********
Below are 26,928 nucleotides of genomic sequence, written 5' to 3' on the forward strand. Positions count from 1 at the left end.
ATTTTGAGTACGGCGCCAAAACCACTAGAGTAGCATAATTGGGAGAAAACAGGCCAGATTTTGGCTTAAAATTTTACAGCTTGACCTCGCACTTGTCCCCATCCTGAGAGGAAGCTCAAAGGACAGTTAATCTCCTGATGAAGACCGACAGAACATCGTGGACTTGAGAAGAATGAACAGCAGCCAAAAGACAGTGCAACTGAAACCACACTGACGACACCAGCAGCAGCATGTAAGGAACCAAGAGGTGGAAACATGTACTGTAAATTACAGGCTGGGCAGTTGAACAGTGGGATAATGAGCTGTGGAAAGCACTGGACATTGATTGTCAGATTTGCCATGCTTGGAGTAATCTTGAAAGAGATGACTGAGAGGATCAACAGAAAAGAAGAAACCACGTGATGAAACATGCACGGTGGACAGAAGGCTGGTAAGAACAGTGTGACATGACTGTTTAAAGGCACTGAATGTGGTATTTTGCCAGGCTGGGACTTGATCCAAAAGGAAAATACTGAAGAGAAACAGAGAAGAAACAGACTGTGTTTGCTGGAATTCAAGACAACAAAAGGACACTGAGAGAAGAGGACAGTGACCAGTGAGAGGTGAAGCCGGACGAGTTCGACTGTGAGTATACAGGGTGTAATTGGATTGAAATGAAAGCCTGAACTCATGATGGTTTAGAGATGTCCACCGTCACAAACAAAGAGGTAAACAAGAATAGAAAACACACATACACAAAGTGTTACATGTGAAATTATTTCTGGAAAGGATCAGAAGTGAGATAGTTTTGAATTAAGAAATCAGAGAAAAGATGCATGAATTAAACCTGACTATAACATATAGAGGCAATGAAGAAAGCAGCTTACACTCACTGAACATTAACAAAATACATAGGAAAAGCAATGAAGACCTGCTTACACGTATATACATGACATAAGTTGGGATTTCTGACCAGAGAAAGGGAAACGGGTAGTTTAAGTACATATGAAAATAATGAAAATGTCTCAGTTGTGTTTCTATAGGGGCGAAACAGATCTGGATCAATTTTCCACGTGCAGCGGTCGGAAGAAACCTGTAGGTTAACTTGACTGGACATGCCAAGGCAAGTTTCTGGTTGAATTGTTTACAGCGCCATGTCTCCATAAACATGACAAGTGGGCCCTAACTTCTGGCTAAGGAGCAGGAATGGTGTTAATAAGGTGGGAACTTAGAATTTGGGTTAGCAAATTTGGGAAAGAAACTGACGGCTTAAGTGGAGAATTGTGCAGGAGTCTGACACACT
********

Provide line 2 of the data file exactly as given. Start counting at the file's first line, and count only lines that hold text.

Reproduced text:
ATTTTGAGTACGGCGCCAAAACCACTAGAGTAGCATAATTGGGAGAAAACAGGCCAGATTTTGGCTTAAAATTTTACAGCTTGACCTCGCACTTGTCCCCATCCTGAGAGGAAGCTCAAAGGACAGTTAATCTCCTGATGAAGACCGACAGAACATCGTGGACTTGAGAAGAATGAACAGCAGCCAAAAGACAGTGCAACTGAAACCACACTGACGACACCAGCAGCAGCATGTAAGGAACCAAGAGGTGGAAACATGTACTGTAAATTACAGGCTGGGCAGTTGAACAGTGGGATAATGAGCTGTGGAAAGCACTGGACATTGATTGTCAGATTTGCCATGCTTGGAGTAATCTTGAAAGAGATGACTGAGAGGATCAACAGAAAAGAAGAAACCACGTGATGAAACATGCACGGTGGACAGAAGGCTGGTAAGAACAGTGTGACATGACTGTTTAAAGGCACTGAATGTGGTATTTTGCCAGGCTGGGACTTGATCCAAAAGGAAAATACTGAAGAGAAACAGAGAAGAAACAGACTGTGTTTGCTGGAATTCAAGACAACAAAAGGACACTGAGAGAAGAGGACAGTGACCAGTGAGAGGTGAAGCCGGACGAGTTCGACTGTGAGTATACAGGGTGTAATTGGATTGAAATGAAAGCCTGAACTCATGATGGTTTAGAGATGTCCACCGTCACAAACAAAGAGGTAAACAAGAATAGAAAACACACATACACAAAGTGTTACATGTGAAATTATTTCTGGAAAGGATCAGAAGTGAGATAGTTTTGAATTAAGAAATCAGAGAAAAGATGCATGAATTAAACCTGACTATAACATATAGAGGCAATGAAGAAAGCAGCTTACACTCACTGAACATTAACAAAATACATAGGAAAAGCAATGAAGACCTGCTTACACGTATATACATGACATAAGTTGGGATTTCTGACCAGAGAAAGGGAAACGGGTAGTTTAAGTACATATGAAAATAATGAAAATGTCTCAGTTGTGTTTCTATAGGGGCGAAACAGATCTGGATCAATTTTCCACGTGCAGCGGTCGGAAGAAACCTGTAGGTTAACTTGACTGGACATGCCAAGGCAAGTTTCTGGTTGAATTGTTTACAGCGCCATGTCTCCATAAACATGACAAGTGGGCCCTAACTTCTGGCTAAGGAGCAGGAATGGTGTTAATAAGGTGGGAACTTAGAATTTGGGTTAGCAAATTTGGGAAAGAAACTGACGGCTTAAGTGGAGAATTGTGCAGGAGTCTGACACACT